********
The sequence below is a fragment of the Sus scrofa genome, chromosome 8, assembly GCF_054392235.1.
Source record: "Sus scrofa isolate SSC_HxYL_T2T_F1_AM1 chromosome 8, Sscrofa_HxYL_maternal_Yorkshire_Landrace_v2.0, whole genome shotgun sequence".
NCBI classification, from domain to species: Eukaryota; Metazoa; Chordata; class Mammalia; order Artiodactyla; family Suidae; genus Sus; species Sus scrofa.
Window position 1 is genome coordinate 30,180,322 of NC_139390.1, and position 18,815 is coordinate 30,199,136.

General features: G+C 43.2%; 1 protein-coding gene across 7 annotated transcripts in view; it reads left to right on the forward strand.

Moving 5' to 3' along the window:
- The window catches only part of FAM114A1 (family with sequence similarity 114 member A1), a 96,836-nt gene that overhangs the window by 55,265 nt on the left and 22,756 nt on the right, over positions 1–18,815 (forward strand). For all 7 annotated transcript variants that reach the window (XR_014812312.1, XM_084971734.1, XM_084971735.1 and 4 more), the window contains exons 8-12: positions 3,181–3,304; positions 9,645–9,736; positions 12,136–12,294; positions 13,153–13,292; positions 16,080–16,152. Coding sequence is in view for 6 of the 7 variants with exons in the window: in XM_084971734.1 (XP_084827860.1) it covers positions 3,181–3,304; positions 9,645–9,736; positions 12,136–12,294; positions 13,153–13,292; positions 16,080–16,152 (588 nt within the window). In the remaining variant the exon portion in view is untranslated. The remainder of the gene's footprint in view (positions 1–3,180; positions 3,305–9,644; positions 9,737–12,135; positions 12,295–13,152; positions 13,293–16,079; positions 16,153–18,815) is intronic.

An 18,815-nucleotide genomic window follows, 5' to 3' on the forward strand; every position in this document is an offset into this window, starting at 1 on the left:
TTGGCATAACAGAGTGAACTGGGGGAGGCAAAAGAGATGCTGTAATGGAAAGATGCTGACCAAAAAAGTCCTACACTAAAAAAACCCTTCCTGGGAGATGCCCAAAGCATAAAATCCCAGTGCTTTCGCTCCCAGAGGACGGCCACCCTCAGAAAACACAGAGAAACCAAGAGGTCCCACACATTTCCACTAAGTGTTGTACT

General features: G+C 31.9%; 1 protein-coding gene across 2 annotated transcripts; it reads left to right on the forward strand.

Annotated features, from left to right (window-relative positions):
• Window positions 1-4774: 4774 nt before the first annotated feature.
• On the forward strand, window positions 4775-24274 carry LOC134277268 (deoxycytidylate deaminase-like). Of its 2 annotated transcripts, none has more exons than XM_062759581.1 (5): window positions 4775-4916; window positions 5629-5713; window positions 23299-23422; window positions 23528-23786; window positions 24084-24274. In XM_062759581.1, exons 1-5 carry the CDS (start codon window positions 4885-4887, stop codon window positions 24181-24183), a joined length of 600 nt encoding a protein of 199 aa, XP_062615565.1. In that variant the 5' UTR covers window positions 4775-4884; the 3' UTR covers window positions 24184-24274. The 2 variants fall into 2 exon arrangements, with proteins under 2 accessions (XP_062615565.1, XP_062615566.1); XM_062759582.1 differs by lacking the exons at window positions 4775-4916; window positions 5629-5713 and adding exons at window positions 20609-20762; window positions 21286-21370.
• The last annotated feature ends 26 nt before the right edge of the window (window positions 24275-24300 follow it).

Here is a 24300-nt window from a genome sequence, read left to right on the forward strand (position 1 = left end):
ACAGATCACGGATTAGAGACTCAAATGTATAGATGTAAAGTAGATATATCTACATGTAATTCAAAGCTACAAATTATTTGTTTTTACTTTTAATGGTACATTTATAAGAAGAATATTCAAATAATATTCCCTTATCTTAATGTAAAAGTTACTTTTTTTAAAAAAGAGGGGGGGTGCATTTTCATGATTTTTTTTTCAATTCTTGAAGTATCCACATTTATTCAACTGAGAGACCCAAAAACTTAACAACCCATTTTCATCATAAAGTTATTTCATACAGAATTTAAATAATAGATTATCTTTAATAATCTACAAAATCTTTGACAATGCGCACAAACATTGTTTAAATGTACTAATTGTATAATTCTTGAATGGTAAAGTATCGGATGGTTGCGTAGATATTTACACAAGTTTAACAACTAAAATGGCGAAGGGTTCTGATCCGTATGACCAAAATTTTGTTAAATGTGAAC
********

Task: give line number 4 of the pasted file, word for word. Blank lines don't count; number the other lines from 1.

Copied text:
Window position 1 is genome coordinate 30,180,322 of NC_139390.1, and position 18,815 is coordinate 30,199,136.